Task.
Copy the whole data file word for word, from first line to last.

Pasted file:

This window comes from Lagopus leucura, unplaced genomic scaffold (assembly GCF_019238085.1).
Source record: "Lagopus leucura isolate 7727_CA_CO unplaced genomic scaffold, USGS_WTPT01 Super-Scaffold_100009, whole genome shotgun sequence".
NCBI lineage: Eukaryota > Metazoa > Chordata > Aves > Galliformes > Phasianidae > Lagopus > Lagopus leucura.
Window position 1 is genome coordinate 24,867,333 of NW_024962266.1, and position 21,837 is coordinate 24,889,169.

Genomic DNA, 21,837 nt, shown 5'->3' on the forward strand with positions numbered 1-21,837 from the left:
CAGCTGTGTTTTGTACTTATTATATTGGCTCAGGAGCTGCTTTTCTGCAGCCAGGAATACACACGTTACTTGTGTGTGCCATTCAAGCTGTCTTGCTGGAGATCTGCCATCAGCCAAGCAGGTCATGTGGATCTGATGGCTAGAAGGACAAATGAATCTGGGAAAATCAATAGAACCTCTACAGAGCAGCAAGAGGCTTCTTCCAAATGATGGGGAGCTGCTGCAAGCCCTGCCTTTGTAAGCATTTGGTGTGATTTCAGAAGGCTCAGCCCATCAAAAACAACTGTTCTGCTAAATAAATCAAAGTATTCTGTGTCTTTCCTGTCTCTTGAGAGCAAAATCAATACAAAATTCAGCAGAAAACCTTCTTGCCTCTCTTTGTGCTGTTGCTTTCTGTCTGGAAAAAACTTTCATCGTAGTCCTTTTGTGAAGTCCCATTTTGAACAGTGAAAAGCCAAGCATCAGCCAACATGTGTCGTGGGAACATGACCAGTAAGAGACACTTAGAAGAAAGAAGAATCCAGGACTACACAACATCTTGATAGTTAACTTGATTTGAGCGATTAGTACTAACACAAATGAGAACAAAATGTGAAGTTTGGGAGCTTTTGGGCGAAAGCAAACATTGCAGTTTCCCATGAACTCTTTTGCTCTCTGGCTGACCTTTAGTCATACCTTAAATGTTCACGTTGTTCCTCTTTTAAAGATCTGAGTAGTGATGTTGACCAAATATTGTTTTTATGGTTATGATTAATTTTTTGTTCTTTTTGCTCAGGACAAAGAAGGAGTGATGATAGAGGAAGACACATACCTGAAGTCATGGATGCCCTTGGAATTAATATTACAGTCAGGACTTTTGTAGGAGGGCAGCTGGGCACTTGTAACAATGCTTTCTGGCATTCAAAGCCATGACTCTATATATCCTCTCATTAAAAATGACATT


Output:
This window comes from Lagopus leucura, unplaced genomic scaffold (assembly GCF_019238085.1).
Source record: "Lagopus leucura isolate 7727_CA_CO unplaced genomic scaffold, USGS_WTPT01 Super-Scaffold_100009, whole genome shotgun sequence".
NCBI lineage: Eukaryota > Metazoa > Chordata > Aves > Galliformes > Phasianidae > Lagopus > Lagopus leucura.
Window position 1 is genome coordinate 24,867,333 of NW_024962266.1, and position 21,837 is coordinate 24,889,169.

Genomic DNA, 21,837 nt, shown 5'->3' on the forward strand with positions numbered 1-21,837 from the left:
CAGCTGTGTTTTGTACTTATTATATTGGCTCAGGAGCTGCTTTTCTGCAGCCAGGAATACACACGTTACTTGTGTGTGCCATTCAAGCTGTCTTGCTGGAGATCTGCCATCAGCCAAGCAGGTCATGTGGATCTGATGGCTAGAAGGACAAATGAATCTGGGAAAATCAATAGAACCTCTACAGAGCAGCAAGAGGCTTCTTCCAAATGATGGGGAGCTGCTGCAAGCCCTGCCTTTGTAAGCATTTGGTGTGATTTCAGAAGGCTCAGCCCATCAAAAACAACTGTTCTGCTAAATAAATCAAAGTATTCTGTGTCTTTCCTGTCTCTTGAGAGCAAAATCAATACAAAATTCAGCAGAAAACCTTCTTGCCTCTCTTTGTGCTGTTGCTTTCTGTCTGGAAAAAACTTTCATCGTAGTCCTTTTGTGAAGTCCCATTTTGAACAGTGAAAAGCCAAGCATCAGCCAACATGTGTCGTGGGAACATGACCAGTAAGAGACACTTAGAAGAAAGAAGAATCCAGGACTACACAACATCTTGATAGTTAACTTGATTTGAGCGATTAGTACTAACACAAATGAGAACAAAATGTGAAGTTTGGGAGCTTTTGGGCGAAAGCAAACATTGCAGTTTCCCATGAACTCTTTTGCTCTCTGGCTGACCTTTAGTCATACCTTAAATGTTCACGTTGTTCCTCTTTTAAAGATCTGAGTAGTGATGTTGACCAAATATTGTTTTTATGGTTATGATTAATTTTTTGTTCTTTTTGCTCAGGACAAAGAAGGAGTGATGATAGAGGAAGACACATACCTGAAGTCATGGATGCCCTTGGAATTAATATTACAGTCAGGACTTTTGTAGGAGGGCAGCTGGGCACTTGTAACAATGCTTTCTGGCATTCAAAGCCATGACTCTATATATCCTCTCATTAAAAATGACATT